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Manmade Surplus, Natural Abundance,
Do We Treat Our Soil Like Dirt?
That question headlining a 1984 National Geographic article on soils remains as relevant today as it was more than 30 years ago.
We lavish attention on our food, we want to know where it came from, who grew it, and whether it is “conventional” or “organic.” But we give hardly a passing thought to the ground our food grew in.
Soil could use some more attention and respect. After all, soil is the thin skin of our earth where we plant and grow the vital grain crops like wheat, rice, and corn that feed more than seven billion of us.
And while the future rests on the soil beneath our feet, as National Geographicalso put it in a 2008 article on soils, history is littered with the remains of civilizations that ignored, exploited, and degraded the soil beneath their feet.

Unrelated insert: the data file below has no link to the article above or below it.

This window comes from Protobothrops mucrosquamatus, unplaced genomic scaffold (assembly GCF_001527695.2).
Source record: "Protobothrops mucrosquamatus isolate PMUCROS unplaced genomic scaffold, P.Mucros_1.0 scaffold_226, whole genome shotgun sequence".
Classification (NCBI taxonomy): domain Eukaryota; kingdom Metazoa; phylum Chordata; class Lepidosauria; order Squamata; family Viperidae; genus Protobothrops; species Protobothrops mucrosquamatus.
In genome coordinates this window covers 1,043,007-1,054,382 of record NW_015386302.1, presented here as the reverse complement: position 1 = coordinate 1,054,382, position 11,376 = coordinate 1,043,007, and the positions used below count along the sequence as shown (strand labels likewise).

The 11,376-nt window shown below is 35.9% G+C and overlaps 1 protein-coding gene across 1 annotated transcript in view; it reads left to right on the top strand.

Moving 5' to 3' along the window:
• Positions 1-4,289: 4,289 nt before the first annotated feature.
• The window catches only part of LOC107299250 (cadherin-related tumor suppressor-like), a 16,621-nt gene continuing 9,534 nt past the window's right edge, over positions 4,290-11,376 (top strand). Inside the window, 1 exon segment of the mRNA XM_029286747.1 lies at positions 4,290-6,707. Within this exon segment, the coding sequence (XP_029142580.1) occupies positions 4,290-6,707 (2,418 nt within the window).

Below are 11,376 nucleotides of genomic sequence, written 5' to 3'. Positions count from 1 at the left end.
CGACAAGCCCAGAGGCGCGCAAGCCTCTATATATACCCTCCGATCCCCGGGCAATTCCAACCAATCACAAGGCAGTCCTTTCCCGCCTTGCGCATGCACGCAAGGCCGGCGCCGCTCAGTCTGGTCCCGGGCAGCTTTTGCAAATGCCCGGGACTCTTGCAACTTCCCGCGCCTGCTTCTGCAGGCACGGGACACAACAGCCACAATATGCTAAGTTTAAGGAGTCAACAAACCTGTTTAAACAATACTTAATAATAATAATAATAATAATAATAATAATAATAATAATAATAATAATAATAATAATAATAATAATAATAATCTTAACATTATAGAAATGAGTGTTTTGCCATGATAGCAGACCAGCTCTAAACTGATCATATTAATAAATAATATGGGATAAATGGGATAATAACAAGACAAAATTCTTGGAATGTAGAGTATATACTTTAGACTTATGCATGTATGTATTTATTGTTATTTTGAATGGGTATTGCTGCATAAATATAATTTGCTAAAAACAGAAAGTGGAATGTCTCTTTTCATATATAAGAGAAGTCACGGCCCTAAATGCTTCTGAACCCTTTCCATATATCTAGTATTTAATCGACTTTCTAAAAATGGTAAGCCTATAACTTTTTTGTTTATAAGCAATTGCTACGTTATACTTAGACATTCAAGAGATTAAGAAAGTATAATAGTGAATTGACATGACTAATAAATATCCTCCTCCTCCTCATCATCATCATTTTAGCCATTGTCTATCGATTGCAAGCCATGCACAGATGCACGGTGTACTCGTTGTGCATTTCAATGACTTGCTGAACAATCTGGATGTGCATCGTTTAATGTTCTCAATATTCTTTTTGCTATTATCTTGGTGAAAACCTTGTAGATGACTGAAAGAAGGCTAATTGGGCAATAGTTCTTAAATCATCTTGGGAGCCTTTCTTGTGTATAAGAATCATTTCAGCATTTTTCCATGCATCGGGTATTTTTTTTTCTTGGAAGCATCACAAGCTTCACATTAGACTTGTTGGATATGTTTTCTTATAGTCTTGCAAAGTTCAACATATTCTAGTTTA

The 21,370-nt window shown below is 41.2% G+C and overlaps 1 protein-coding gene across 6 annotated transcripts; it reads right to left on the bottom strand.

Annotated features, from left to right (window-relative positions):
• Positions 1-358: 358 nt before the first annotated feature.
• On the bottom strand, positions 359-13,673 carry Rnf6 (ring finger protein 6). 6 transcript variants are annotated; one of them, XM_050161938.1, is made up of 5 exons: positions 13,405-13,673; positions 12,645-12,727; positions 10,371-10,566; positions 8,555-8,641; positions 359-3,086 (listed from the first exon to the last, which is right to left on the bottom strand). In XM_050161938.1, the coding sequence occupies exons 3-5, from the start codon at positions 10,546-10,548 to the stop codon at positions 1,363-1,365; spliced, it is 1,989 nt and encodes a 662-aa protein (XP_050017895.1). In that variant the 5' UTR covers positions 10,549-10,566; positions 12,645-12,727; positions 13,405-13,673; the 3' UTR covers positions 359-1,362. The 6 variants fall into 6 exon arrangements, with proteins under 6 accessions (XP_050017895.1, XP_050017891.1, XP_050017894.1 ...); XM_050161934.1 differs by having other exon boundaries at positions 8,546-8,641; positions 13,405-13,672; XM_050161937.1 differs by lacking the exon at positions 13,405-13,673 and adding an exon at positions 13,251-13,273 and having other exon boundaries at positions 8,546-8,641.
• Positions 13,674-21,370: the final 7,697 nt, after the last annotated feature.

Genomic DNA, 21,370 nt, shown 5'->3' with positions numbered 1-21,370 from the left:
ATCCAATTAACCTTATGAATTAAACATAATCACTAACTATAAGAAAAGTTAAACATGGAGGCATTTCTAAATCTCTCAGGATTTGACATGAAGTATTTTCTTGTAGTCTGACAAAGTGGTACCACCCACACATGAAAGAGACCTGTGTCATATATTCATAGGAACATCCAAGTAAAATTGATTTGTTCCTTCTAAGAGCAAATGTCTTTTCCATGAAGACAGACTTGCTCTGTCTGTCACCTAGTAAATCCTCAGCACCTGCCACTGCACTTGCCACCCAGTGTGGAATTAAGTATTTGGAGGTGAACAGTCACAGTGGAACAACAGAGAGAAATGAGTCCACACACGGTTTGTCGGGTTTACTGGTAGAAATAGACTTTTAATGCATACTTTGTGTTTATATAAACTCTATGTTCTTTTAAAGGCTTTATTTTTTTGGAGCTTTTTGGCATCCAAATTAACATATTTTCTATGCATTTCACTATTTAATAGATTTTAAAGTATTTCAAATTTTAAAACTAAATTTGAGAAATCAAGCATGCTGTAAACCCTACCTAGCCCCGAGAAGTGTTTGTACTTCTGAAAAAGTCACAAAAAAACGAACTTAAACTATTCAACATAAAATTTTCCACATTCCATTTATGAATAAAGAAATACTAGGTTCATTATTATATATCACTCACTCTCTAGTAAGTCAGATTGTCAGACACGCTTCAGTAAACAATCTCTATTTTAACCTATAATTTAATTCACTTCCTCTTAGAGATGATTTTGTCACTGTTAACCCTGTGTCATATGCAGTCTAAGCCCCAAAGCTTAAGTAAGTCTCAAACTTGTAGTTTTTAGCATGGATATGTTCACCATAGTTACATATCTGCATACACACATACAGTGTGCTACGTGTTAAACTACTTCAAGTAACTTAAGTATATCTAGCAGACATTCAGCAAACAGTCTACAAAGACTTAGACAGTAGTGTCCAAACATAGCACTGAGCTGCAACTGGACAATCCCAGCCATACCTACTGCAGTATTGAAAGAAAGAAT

One third of the world’s soil already has been damaged by water and wind erosion, deforestation, compaction, nutrient depletion, and pollution. By our own actions, we are losing soil faster than nature can create it, and as population keeps growing we also pave over some of the most productive farmland for urban areas. The United Nations says that unless we protect the remaining soil and improve land use and conservation practices, the global amount of arable and productive land per person in 2050 will be only a quarter of what it was in 1960.
In the late 1930s, soil scientist W.C. Lowdermilk traveled across Europe, North Africa, and the Near East to investigate why past civilizations failed, and persevered, by looking at the effect of agricultural practices over the past 7,000 years. He visited lands that had been in cultivation for centuries to understand the link between soil erosion and the fate of civilizations.
Read full article National geographic
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